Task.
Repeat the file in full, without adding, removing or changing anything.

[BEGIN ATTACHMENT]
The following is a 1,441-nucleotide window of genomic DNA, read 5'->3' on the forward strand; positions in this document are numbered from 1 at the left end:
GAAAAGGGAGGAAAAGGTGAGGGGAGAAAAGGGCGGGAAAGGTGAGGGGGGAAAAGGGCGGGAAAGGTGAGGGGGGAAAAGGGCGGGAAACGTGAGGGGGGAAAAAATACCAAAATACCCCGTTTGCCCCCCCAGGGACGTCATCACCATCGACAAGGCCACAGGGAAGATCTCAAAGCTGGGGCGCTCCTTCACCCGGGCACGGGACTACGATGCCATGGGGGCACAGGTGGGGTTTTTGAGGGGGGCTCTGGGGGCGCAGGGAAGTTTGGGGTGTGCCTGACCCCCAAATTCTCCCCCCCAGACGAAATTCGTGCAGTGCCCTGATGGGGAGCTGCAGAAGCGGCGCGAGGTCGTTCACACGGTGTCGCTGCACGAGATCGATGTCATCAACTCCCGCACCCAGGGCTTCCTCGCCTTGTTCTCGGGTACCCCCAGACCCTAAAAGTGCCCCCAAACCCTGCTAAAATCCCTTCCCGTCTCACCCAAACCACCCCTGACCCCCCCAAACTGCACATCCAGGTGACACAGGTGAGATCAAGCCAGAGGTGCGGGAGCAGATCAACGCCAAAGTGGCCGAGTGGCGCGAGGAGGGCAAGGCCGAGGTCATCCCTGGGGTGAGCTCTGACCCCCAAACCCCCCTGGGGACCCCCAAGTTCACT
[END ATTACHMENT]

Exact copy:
The following is a 1,441-nucleotide window of genomic DNA, read 5'->3' on the forward strand; positions in this document are numbered from 1 at the left end:
GAAAAGGGAGGAAAAGGTGAGGGGAGAAAAGGGCGGGAAAGGTGAGGGGGGAAAAGGGCGGGAAAGGTGAGGGGGGAAAAGGGCGGGAAACGTGAGGGGGGAAAAAATACCAAAATACCCCGTTTGCCCCCCCAGGGACGTCATCACCATCGACAAGGCCACAGGGAAGATCTCAAAGCTGGGGCGCTCCTTCACCCGGGCACGGGACTACGATGCCATGGGGGCACAGGTGGGGTTTTTGAGGGGGGCTCTGGGGGCGCAGGGAAGTTTGGGGTGTGCCTGACCCCCAAATTCTCCCCCCCAGACGAAATTCGTGCAGTGCCCTGATGGGGAGCTGCAGAAGCGGCGCGAGGTCGTTCACACGGTGTCGCTGCACGAGATCGATGTCATCAACTCCCGCACCCAGGGCTTCCTCGCCTTGTTCTCGGGTACCCCCAGACCCTAAAAGTGCCCCCAAACCCTGCTAAAATCCCTTCCCGTCTCACCCAAACCACCCCTGACCCCCCCAAACTGCACATCCAGGTGACACAGGTGAGATCAAGCCAGAGGTGCGGGAGCAGATCAACGCCAAAGTGGCCGAGTGGCGCGAGGAGGGCAAGGCCGAGGTCATCCCTGGGGTGAGCTCTGACCCCCAAACCCCCCTGGGGACCCCCAAGTTCACT